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Corona: Why herd immunity may be impossible – and vaccination still helps

The global vaccination campaigns are raising hopes that the corona pandemic will end soon. But instead of the much-invoked herd immunity, some scientists prefer to speak of the “new normal”. However, this is not a devaluation of the vaccinations, because they still have the potential to take the horror of the pandemic.

According to projections, the pandemic will come to a standstill on its own if enough people are immune, either because they have been vaccinated or because they have become infected. When herd immunity could be achieved depends on how quickly the pathogen spreads. Epidemiologists measure this with the reproduction factor, the famous R-value, which even laypeople are now familiar with. However, this depends on many factors, for example whether more contagious variants spread or whether people adhere to hygiene rules.

Initially, experts assumed that in the case of the new Sars-CoV-2 coronavirus, herd immunity could be achieved if 60 percent of the people in the country are vaccinated. Other estimates are now more likely to be 80 percent.

Free beer with vaccination

The first scientists are already completely deviating from the hope of herd immunity. The data expert Youyang Gu recently renamed his well-known model “The path to herd immunity” to “The path to normality”, reports “Nature”. According to the journal, there are five reasons for doubts about herd immunity:

Study: Vaccinations alone cannot stop a pandemic in the foreseeable future

According to a study recently published in The Lancet Infectious Diseases, a third wave threatens in Great Britain if measures are relaxed too quickly. Vaccinations alone could not push the R-value below 1 according to the model calculations. If all measures were abolished immediately, the value would jump to 1.58. 100 infected people would then infect an average of 158 more people, and the virus would inevitably spread. This could result in 130,000 Covid deaths by January 2024.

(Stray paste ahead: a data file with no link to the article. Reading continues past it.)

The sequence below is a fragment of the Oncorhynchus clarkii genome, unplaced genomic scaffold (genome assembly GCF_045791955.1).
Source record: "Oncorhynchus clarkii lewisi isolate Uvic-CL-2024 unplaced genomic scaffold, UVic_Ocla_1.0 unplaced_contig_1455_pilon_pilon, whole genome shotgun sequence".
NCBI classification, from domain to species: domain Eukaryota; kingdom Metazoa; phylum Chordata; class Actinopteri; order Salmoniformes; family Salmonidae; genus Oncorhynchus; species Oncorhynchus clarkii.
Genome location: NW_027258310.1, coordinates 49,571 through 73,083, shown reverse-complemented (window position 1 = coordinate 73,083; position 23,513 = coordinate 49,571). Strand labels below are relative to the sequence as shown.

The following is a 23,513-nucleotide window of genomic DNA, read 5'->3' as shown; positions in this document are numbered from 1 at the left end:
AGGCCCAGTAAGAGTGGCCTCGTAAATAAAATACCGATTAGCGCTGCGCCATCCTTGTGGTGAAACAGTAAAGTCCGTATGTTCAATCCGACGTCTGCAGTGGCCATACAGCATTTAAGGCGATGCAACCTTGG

The scientists admit that the vaccines could possibly protect better against deaths and serious illnesses than priced into the model calculations. Nevertheless, they recommend loosening corona measures only slowly. In particular, the vaccinations are no substitute for masks, contact tracking and tests.

“Then we breed these escape variants here in Germany.”

The physicist and modeler Viola Priesemann from the Max Planck Institute for Dynamics and Self-Organization also warns of new mutations. “In the worst case, a variant develops that forces us to start again with the vaccination from scratch,” said Priesemann on Wednesday evening on the ARD talk show “Maischberger”.

So-called escape variants developed where many people had already been vaccinated, explained Priesemann. If many have been vaccinated and at the same time there is a high incidence, “then we breed these escape variants here in Germany,” said Priesemann with a view to the upcoming summer. Another reason to keep the number of new infections as low as possible.

So what does the future look like if the vaccinations may not bring herd immunity? Long-term prognoses assume that Covid-19 could become endemic and break out again regularly, similar to the flu. However, this is not necessarily a cause for despair.

Stopping the transmission of the virus is a way to return to normal, said Stefan Bottle, epidemiologist at the London School of Hygiene & Tropical Medicine, the journal Nature. It is time for more realistic expectations. Even if vaccinations should not allow herd immunity, however, they reliably protect people from severe courses and could prevent deaths. The Covid-19 disease may not go away completely, but its omnipotence will likely decrease.

With material from dpa

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